What’s in the proposed 2017-2018 state budget for the average Coloradan
Today, the state Senate began the process of reviewing a $26.8 billion* budget that will cover the operations of state government for the year beginning July 1.
That $27 or so billion represents every penny the state is expected to collect and every penny it expects to spend from July of this year through June of next.
Under the proposed spending plan, for every dollar you pay in income and sales taxes, almost 40 cents would pay for K-12 education, a little more than a quarter goes to the Department of Health Care Policy and Financing (which pays for Medicaid), not quite a dime would go to higher education and 8 cents goes for the Department of Human Services, which provides services to the disabled and runs the state’s mental health and youth corrections facilities.
What’s left, not quite 20 cents per dollar would pay for state government operations for 21 state agencies, including the Department of Revenue, which collects income and sales tax, the Division of Motor Vehicles, the Department of Corrections, and the Department of Public Safety, which operates the state patrol.
By law, Colorado’s budget is required to be balanced, although lawmakers fudge it by covering shortages with “borrowed” funds that almost never get paid back. Two years ago, the General Assembly borrowed $20 million from severance tax funds to cover shortfalls in the 2015-16 budget. Severance taxes are taxes that oil and gas and mineral companies pay. That money is intended to pay local communities for the impact of those activities, such as wear and tear on roads caused by heavy truck traffic. Some of those dollars also pay for water projects. Over the past half-dozen years, the General Assembly has “borrowed” $400 million from the severance tax fund to cover shortfalls.
The budget basically breaks down this way: Out of that $27 billion in revenue, the largest chunk, more than $10 billion, comes from Colorado taxpayers in the form of income and sales tax. The federal government kicks in the second largest chunk, about $8.3 billion, which includes matching dollars for health care costs. The federal government also covers most of the budget for the state Department of Public Health and Environment and about half the funds spent by the Department of Labor and Employment.
Another $7.5 billion comes through what are known as cash funds — that includes the money that comes from such things as state park admissions fees, severance taxes, college tuition, and the much-debated fee hospitals pay, which is matched by the above-mentioned federal dollars and then used, among other things, to cover healthcare costs for low-income patients. Cash funds are restricted, and are supposed to go back into program funding.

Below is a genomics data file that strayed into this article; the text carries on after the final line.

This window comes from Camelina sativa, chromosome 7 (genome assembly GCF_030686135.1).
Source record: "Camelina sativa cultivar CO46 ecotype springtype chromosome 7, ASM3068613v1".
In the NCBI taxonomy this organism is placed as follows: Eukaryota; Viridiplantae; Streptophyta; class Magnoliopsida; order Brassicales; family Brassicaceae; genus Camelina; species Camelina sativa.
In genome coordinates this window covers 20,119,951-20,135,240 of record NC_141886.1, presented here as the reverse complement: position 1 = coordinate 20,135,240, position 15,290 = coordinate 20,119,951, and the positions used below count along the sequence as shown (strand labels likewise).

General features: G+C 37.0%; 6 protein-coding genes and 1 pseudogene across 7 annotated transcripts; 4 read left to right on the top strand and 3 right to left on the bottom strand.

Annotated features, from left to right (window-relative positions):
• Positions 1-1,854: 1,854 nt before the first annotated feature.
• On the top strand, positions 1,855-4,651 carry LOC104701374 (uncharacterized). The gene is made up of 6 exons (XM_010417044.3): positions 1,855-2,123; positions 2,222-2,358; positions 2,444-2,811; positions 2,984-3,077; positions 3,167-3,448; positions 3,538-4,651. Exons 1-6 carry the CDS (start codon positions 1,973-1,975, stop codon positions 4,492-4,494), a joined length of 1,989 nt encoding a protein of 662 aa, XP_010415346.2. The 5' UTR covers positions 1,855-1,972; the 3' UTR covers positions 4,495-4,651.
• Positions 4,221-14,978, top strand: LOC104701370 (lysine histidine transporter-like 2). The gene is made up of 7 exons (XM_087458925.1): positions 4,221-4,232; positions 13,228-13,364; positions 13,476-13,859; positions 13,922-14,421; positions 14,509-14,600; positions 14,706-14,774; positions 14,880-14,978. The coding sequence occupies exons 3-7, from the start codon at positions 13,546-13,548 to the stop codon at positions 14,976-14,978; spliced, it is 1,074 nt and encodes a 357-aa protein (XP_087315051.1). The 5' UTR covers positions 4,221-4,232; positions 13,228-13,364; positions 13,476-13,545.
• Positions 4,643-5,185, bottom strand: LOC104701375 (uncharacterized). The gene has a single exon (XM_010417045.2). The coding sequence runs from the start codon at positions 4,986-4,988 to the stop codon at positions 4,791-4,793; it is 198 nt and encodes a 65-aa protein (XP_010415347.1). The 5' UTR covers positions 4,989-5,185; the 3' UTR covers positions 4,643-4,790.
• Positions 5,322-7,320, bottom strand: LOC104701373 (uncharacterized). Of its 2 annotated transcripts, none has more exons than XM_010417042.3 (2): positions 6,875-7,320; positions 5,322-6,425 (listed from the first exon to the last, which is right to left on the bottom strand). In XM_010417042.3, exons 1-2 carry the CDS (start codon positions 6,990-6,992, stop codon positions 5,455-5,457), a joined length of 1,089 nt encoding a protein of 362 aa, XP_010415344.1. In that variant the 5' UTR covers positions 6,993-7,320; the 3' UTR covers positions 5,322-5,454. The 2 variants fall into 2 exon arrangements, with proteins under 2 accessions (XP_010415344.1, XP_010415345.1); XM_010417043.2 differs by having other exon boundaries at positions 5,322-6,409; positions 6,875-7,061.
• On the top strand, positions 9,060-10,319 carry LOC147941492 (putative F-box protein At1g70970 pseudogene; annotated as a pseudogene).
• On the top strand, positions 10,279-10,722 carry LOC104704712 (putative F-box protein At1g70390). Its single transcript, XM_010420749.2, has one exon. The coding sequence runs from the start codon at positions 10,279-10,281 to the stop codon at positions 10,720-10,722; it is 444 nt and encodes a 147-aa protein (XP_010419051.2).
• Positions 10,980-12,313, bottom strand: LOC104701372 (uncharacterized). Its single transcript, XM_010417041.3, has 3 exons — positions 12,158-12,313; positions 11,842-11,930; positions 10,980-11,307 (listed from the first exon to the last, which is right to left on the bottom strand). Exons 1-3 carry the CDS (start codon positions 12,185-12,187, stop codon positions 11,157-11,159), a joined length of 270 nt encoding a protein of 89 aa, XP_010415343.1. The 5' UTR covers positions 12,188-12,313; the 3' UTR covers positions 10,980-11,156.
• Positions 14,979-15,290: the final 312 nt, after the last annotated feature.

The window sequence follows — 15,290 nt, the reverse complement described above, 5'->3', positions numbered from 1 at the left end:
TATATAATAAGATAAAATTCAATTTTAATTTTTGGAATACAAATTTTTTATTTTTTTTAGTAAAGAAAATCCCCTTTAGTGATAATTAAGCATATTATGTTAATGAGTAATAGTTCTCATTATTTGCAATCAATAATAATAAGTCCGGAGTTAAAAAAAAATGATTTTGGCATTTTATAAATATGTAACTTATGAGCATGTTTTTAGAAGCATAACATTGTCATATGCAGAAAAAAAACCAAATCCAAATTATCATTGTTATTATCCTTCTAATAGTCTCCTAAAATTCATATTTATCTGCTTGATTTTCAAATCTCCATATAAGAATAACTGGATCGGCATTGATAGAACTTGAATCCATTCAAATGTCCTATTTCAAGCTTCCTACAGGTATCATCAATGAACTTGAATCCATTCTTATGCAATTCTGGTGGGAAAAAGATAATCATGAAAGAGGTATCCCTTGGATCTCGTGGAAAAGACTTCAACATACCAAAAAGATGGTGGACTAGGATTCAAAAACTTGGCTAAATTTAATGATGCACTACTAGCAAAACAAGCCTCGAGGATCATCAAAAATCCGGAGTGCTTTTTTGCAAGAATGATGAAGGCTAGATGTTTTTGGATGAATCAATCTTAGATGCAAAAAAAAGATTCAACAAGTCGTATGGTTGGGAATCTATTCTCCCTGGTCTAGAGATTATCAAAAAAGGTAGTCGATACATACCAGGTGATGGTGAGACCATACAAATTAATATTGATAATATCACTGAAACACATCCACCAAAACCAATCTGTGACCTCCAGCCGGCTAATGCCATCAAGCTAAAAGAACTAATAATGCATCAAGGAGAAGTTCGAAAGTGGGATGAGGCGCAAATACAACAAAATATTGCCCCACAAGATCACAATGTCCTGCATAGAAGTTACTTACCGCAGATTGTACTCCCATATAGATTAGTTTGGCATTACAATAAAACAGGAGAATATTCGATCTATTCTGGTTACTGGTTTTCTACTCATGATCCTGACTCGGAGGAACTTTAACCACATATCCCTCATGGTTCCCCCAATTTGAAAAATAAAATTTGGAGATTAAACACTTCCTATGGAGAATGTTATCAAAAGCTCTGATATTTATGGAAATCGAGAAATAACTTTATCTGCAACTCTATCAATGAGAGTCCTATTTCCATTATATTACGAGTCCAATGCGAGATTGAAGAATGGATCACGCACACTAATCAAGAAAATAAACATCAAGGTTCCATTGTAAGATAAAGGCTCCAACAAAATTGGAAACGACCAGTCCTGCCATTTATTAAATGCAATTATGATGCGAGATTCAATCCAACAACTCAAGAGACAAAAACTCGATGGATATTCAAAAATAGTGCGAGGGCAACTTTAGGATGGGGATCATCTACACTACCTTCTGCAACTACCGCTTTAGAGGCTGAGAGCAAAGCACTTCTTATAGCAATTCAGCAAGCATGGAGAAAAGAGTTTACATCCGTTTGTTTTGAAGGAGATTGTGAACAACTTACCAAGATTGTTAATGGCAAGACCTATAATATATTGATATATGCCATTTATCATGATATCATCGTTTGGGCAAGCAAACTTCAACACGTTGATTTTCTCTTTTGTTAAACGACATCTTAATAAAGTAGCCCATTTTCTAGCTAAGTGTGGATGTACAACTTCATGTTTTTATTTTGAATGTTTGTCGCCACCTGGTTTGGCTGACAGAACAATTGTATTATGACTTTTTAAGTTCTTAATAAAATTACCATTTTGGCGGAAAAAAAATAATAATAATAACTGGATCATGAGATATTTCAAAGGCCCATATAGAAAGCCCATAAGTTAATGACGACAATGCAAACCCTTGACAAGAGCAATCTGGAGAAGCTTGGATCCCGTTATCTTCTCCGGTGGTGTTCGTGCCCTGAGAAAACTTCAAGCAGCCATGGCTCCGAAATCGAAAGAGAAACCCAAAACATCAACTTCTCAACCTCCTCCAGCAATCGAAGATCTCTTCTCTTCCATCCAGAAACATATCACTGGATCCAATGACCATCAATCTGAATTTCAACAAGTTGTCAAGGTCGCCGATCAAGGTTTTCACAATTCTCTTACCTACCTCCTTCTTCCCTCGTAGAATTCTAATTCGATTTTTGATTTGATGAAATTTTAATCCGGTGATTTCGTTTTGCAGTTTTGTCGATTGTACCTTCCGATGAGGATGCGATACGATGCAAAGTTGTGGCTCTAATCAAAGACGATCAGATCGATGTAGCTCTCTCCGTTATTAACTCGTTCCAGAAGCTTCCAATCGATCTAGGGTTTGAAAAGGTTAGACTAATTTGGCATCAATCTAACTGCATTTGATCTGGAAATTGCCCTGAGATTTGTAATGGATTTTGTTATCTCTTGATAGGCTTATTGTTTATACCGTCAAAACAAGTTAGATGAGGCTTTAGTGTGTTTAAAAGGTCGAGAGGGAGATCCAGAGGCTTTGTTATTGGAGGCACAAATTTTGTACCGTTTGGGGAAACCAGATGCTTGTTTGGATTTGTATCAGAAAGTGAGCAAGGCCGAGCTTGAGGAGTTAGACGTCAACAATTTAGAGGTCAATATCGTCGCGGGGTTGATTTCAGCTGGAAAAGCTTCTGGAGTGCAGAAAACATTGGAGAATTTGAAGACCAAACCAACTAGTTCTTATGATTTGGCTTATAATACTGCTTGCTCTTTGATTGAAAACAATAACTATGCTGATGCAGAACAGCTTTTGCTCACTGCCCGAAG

As the state Senate begins discussing year’s the new spending plan, two major topics are expected to dominate. The first is how to get more money to education.
The state cut funding for education by about $1 billion in 2010, a move that was unsuccessfully challenged in court. The state has paid back only a small portion of that funding, and this year because they didn’t fully fund education as required by law, that amount that is supposed to go to education grew, from about $831 million to $881 million.
Sen. Chris Holbert of Parker, the Senate Majority Leader, pointed out that funding for public schools will increase by $185 per student in 2017-18. But that is still less than is required by a 2000 law approved by voters that requires school funding to be increased annually according to the state’s population and the state’s cost of living.
The second big issue is what to do about the hospital provider fee. The money that fee brings in, about $700 million, is counted as revenue under the voter-approved Taxpayer’s Bill of Rights, which has caps on how much money the state can bring in (and therefore spend). In order to keep from hitting the cap, and triggering the tax refunds that come with it, the proposed budget instructs hospitals to reduce the amount of revenue they send in by $264 million. But losing that money also means sacrificing the matching federal dollars and would represent a significant cut in the funds to the hospitals, many of them rural, that rely on the provider fee dollars. That isn’t sitting well with the hospitals nor rural lawmakers.
One way out is the path Democrats long have been clamoring for: reclassifying the fee so that it no longer counts against TABOR limits. Last week, they were joined in that call by a surprise ally: Republican President Pro Tem Jerry Sonnenberg of Sterling.
Sonnenberg, who has 11 rural hospitals in his district, said he intends to sponsor a bill to reclassify the provider fee. His announcement won praise from the Colorado Hospital Association. The association called the proposed cuts “unsustainable” and said they would force some hospitals to reduce services and eliminate jobs, while others may have to close.
“There is growing consensus among Republicans and Democrats in the Senate and House that doing nothing would have broad and devastating impacts on very basic hospital, road and education programs, especially in rural Colorado,” said Kevin Stansbury, CEO, Lincoln Community Hospital in Hugo.
The Senate is expected to debate the state budget on Wednesday and vote on it Thursday. It then heads to the House.
*An earlier version of this story said the state budget is $28.3 billion, but that included double-counted funds that are no longer being used in the state’s calculation.
Photo credit: Pictures of Money, Creative Commons, Flickr.
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